travis-ci.org potentially provides any version of Simple Build Tool (sbt or SBT) thanks to very powerful sbt-extras alternative. In order to reduce build time, popular versions of sbt are already pre-installed (like for instance 0.12.1 or 0.11.3), but
sbt command is able to dynamically detect and install the sbt version required by your Scala projects.
Erlang VM images
Erlang/OTP releases are built using kerl.
travis-ci.org provides a recent version of Rebar. If a repository has rebar binary bundled at
./rebar (in the repo root), it will
be used instead of the preprovisioned version.
Node.js VM images
- 0.10.x (latest stable release)
- 0.11.x (latest development release, may be unstable)
- 0.9.x (previous development, will be deprecated soon)
Node runtimes are built using NVM.
Haskell VM images
Haskell Platform Version
Haskell Platform 2012.02 and GHC 7.4.
Perl VM images
installed via Perlbrew.
cpanm (App::cpanminus) version 1.5007
PHP VM images
PHP runtimes are built using php-build.
[PHP Modules] bcmath bz2 Core ctype curl date dom ereg exif fileinfo filter ftp gd gettext hash iconv intl json libxml mbstring mcrypt mysql mysqli mysqlnd openssl pcntl pcre PDO pdo_mysql pdo_pgsql pdo_sqlite pgsql Phar posix readline Reflection session shmop SimpleXML soap sockets SPL sqlite3 standard sysvsem sysvshm tidy tokenizer xdebug xml xmlreader xmlrpc xmlwriter xsl zip zlib [Zend Modules] Xdebug
Python VM images
Every Python has a separate virtualenv that comes with
distribute and is activated before running the build.
Python 2.4 and Jython are not supported and there are no plans to support them in the future.
Preinstalled pip packages
Ruby (aka common) VM images
- 1.9.3 (default)
- jruby-18mode (1.6.7 in Ruby 1.8 mode)
- jruby-19mode (1.6.7 in Ruby 1.9 mode)
- rbx-18mode (alternative alias: rbx)
- rbx-19mode (in Ruby 1.9 mode)
- ruby-head (upgraded every 2-3 weeks)
- jruby-head (upgraded every 2-3 weeks)
- ree (2012.02)
- 2.0.0 (2.0.0-preview1)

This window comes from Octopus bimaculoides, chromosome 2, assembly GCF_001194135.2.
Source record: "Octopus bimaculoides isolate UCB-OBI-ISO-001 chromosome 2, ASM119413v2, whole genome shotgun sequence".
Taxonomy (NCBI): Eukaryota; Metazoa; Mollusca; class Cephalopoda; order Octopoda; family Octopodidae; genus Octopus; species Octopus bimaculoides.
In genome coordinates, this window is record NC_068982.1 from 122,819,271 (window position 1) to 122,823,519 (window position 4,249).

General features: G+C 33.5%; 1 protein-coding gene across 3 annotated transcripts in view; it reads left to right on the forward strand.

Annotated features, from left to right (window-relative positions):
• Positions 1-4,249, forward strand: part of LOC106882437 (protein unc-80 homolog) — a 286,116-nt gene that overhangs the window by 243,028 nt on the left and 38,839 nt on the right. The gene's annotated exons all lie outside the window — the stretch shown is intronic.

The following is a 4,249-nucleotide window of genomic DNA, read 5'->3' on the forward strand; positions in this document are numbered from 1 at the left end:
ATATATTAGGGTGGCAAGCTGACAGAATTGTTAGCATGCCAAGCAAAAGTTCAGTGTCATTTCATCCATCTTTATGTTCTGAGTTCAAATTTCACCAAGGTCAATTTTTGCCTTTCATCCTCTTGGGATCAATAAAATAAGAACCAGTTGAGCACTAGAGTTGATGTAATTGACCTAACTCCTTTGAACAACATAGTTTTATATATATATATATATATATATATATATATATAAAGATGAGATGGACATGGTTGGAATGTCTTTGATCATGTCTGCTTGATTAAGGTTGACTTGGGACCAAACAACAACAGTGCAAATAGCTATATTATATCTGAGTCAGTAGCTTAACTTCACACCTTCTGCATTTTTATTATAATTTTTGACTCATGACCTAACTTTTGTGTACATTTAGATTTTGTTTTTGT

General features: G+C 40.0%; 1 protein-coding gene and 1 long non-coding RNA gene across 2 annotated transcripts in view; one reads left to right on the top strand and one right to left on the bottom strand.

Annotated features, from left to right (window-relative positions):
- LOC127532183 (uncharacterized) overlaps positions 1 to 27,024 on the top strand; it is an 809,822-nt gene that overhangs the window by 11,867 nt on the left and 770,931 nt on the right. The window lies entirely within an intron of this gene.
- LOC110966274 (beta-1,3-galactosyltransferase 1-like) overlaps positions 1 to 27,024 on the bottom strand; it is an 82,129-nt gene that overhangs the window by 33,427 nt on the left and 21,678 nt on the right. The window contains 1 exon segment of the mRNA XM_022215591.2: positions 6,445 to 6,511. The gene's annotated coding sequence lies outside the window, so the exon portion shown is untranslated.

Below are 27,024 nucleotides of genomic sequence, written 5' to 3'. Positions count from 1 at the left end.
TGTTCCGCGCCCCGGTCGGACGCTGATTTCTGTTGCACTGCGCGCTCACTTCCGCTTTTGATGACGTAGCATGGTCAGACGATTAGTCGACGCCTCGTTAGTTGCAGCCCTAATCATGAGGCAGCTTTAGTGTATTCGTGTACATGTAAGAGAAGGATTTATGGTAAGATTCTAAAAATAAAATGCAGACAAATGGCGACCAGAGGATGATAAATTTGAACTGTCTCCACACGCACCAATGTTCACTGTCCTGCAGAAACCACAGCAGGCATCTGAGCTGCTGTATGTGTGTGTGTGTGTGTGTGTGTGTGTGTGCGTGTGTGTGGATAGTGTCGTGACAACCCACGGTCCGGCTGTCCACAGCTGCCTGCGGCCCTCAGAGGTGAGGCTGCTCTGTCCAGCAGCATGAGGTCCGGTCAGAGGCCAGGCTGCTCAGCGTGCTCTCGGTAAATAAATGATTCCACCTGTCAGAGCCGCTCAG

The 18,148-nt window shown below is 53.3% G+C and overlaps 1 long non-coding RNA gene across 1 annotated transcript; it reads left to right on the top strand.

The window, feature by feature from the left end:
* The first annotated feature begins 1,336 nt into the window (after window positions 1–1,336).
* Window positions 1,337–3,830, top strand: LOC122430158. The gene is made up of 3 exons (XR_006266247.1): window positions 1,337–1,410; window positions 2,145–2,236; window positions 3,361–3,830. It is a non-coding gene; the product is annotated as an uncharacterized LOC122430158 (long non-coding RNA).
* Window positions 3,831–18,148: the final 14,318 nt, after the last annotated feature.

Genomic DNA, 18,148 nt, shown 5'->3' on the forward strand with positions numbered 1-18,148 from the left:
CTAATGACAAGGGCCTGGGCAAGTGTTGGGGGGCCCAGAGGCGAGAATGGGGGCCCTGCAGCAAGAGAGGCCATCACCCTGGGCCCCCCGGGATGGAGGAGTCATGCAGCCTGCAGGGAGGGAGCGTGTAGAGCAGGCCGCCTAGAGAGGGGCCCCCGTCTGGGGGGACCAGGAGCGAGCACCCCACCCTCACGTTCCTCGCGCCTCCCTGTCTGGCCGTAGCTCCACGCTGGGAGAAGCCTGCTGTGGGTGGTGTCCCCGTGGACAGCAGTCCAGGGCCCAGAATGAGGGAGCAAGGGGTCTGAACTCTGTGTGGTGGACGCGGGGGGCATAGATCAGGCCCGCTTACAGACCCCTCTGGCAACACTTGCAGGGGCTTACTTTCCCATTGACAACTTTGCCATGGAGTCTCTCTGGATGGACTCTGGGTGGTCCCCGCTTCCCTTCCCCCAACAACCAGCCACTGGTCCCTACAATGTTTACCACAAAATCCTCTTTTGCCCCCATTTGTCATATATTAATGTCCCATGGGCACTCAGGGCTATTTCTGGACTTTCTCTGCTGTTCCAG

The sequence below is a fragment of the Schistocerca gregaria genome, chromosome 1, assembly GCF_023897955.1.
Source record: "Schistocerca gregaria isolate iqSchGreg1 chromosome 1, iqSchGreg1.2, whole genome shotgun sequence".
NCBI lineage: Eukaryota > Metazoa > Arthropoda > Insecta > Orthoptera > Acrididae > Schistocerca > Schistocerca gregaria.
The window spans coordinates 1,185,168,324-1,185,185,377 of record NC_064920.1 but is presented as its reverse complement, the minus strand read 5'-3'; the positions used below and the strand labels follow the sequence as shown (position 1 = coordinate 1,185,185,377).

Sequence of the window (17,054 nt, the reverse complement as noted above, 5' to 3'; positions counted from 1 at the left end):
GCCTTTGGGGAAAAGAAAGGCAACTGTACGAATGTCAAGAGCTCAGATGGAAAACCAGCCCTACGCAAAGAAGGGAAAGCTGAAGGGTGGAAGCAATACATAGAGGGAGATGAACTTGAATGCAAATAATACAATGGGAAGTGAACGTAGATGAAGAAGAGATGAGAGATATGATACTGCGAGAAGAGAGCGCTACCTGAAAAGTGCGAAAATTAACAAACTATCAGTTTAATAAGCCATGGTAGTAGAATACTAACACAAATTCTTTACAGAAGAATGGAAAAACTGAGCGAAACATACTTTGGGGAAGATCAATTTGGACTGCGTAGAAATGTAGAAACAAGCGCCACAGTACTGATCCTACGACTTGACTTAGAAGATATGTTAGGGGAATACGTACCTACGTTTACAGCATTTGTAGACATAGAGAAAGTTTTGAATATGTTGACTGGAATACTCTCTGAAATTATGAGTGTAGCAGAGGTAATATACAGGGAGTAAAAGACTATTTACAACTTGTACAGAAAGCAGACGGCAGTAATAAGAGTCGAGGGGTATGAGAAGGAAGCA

Rubies are built using RVM that is installed per-user and sourced from
Recent 1.2.x version (usually the most recent)
Gems in the global gem set
How VM images are upgraded and deployed
We currently use Vagrant to develop, test, build, export and import VM images (a.k.a "Vagrant boxes"). Provisioning is automated using Opscode Chef. VM images are then uploaded to our internal network and deployed to each individual worker during slow periods of the day (around 03:00 GMT). VM images for different workers vary in size but in general are between 1.6 and 3.3 GB in size.
This means that to provision a new PHP release (for example), we do the following:
- Update our PHP-related cookbooks and possibly tools like php-build that they depend on.
- Test cookbooks locally
- Build a new PHP VM image
- Upload the image to our internal network
- Take php1.worker.travis-ci.org down to import new images
For new releases of data stores or messaging technologies, for example, Riak
- Update our Riak cookbook
- Test the cookbook locally
- Build a new standard VM image, then worker-specific (Ruby, PHP, Node.js and so on) VM images based on the new standard image
- Upload new images to our internal network
- Take travis-ci.org workers down one by one to import new images
The entire process usually takes from one to several hours (depending on how many VM images need to be rebuilt). Combined with the time for testing, new releases of runtimes and other widely used software usually go live on travis-ci.org within a week from the moment Travis Core team is notified about the release.
The Travis CI environment is set up using Opscode Chef. All the cookbooks used by travis-ci.org are open source and can be found on GitHub. travis-ci.org uses 32-bit Ubuntu Linux 12.04 but thanks to Chef, migrating to a different Ubuntu version or another distribution is much easier.
Many cookbooks Travis CI environment uses are taken from the official Opscode cookbooks repository. We modify some of them for continuous integration needs and sync them periodically or as the need arises.